While America debates how to jump-start the “green revolution” touted by people like Thomas Friedman, individual entrepreneurs in other countries are making things happen. A new series in Global Post presents a highly informative and beautifully produced array of video reports on people who are putting ideas into action, and making money from their efforts.
According to Global Post:
As our journalists are uncovering across Asia, Europe, the Americas, Africa and the Middle East, a radical transformation of the global energy system is well underwayAnd you haven’t seen the half of it.
Each week GlobalPost will be scouring the world for the best green ideas, the most promising renewable energy technologies, and the most successful entrepreneurs now taming sunlight, wind, water, biofuels and the Earth’s own heat to bring clean energy to all people, and to all corners.
This original video series combines two powerful human drivers — greed, and the desire to do good — with fresh ideas and emerging technologies that, taken together, might just save the planet from climate destruction.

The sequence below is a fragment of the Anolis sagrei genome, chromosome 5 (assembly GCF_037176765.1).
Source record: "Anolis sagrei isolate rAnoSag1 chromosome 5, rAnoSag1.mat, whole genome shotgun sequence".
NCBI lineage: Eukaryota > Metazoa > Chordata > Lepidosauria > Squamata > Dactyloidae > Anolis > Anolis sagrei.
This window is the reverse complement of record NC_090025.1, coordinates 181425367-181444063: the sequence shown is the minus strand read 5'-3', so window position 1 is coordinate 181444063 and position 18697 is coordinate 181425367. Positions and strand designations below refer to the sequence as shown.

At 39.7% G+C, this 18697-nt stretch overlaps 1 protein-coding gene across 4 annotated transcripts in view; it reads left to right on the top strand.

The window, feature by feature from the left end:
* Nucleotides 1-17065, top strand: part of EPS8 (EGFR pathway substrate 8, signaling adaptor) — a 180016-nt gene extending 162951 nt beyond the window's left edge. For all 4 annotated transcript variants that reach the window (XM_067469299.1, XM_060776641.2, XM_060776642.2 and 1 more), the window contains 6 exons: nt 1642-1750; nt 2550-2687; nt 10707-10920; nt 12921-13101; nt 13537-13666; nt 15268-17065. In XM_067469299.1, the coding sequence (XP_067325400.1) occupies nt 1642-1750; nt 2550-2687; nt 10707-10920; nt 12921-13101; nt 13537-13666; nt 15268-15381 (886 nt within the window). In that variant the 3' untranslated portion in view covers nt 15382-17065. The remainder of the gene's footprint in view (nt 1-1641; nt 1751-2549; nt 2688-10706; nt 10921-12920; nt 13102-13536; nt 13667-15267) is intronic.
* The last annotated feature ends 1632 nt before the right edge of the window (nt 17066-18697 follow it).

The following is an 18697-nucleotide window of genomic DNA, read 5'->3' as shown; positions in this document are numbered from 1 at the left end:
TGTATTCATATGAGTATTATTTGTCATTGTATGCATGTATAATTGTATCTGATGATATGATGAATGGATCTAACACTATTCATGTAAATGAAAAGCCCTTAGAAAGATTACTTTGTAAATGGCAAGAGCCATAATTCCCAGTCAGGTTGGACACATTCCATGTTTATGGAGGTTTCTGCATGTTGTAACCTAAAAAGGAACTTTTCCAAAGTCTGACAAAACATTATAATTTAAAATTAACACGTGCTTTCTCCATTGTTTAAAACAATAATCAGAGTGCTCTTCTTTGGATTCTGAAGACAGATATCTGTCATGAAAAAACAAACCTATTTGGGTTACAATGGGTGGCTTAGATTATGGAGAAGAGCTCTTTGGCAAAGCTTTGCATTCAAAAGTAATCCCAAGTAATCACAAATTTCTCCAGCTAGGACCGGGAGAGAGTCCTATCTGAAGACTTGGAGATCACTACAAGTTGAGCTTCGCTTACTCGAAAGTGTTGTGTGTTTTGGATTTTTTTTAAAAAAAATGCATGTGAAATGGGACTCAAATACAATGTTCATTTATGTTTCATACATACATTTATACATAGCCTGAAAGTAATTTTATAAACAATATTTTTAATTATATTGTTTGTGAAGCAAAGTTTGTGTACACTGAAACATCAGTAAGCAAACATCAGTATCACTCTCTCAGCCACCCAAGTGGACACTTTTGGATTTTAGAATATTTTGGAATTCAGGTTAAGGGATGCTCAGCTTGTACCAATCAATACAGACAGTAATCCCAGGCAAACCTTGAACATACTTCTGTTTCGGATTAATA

The initial offerings include 4-to-6-minute video reports on:
- A Palestinian in Ramallah “who’s heating and cooling homes in the West
Bank with geothermal energy”
- A Guatemalan “who’s powering Central American jungle communities with sunlight”
- An entrepreneur in India “who’s burning rice husks to light rural villages”
- An Israeli “who’s using Israel’s abundant supply of magnesium to store solar energy”
- And a Chilean “who’s turning prickly cacti into electricity for the world’s largest copper company”
You can skip the ads that precede the reports, or watch them, if you like. Either way, the reports are well worth watching. I learned a lot, and they raised my hopes for real progress toward clean, efficient energy around the world. And the ideas are explained in simple enough language to keep me, a non-scientist, coming back for more. I’m looking forward to following this series. Join me?
Gloria Shur Bilchik is a freelance writer and community volunteer in St. Louis, Missouri. She is the editor of Occasional Planet. She views the preservation of progressive values as vital to making the US a humane, livable place for her children and grandchildren.